Co­coa Solids

Consumer Voice - - Milk Chocolates -

An im­por­tant fac­tor in de­ter­min­ing the in­ten­sity of a choco­late’s taste is the co­coa con­tent, in­clud­ing the co­coa mass and the co­coa but­ter. Co­coa solids are a mix­ture of many sub­stances re­main­ing af­ter the co­coa but­ter is ex­tracted from co­coa beans. Co­coa solids can range from a light brown to a deep red­dish­brown colour. As per FSS Reg­u­la­tions, co­coa solids (on mois­ture and fat-free ba­sis) in milk choco­late should be not less than 2.5 per cent by weight. So, higher is bet­ter for con­sumers. In all the brands, co­coa solids were found to be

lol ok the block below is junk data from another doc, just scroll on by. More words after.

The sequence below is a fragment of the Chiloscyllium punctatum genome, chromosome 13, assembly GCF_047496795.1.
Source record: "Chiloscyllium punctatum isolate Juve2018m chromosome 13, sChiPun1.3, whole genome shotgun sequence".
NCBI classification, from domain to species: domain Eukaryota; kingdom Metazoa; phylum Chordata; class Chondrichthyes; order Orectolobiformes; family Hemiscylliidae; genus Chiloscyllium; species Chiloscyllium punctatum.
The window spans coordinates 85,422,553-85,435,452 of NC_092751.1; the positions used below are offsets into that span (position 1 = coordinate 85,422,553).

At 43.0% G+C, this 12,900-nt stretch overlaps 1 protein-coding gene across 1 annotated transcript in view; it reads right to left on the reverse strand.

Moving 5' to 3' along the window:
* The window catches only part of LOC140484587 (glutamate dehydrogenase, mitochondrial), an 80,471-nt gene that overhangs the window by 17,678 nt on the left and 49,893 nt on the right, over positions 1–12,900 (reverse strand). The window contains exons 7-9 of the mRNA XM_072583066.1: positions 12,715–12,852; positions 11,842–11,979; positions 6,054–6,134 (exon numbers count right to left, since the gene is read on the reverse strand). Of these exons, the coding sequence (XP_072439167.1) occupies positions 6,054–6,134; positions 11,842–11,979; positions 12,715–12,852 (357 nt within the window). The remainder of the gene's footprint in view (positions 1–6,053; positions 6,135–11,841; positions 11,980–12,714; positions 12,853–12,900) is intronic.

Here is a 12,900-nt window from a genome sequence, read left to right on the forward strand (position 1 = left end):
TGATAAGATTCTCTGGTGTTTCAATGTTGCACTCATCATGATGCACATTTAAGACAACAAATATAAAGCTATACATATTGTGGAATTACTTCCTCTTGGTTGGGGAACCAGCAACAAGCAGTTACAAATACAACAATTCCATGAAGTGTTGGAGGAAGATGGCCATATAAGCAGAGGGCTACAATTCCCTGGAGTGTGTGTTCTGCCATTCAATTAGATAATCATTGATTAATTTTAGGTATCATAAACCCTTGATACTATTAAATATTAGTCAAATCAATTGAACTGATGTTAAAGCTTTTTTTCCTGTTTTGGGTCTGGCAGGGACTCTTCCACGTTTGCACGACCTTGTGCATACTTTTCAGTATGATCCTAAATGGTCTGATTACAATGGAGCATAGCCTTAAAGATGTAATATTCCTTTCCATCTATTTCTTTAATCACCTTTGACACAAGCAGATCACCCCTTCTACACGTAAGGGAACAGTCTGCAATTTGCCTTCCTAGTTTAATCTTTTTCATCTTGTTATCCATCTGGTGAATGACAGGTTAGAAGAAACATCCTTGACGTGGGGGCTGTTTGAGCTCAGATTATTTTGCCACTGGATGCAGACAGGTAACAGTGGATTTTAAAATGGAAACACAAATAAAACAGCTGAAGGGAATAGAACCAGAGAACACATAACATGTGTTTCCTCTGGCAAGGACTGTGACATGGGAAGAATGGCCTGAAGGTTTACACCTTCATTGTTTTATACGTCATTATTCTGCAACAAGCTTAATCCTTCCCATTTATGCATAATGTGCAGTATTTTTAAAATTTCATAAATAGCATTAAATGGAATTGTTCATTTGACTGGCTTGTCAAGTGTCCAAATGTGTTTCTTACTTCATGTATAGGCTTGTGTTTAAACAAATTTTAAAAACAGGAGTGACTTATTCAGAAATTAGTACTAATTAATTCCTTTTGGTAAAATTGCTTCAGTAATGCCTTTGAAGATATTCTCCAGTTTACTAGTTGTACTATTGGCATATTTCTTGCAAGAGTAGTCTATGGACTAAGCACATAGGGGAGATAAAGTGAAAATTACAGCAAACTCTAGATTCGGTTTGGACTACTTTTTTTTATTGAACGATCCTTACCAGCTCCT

more than the pre­scribed le­gal limit. High­est per­cent­age of co­coa solids was found in Amul (3.82 per cent) and low­est in Cad­bury Dairy Milk (2.58 per cent). Brand Amul Delav­i­uda Sch­mit­ten Galaxy Her­shey’s Nuggets Cad­bury Dairy Milk

Veg­etable Fat Lead Con­tent

Lab Re­sults (% by weight) 3.82 3.76 3.65 3.14 2.63 2.58 As per FSS Reg­u­la­tions, choco­lates shall not con­tain any veg­etable fat other than co­coa but­ter. Veg­etable fat was not found in any of the brands, in­di­cat­ing they were free from adul­ter­ation.

Pres­ence of lead in­di­cates metal con­tam­i­na­tion in food. As per FSS Reg­u­la­tions, lead should not be more than 2.5 mg/kg (food not spec­i­fied).

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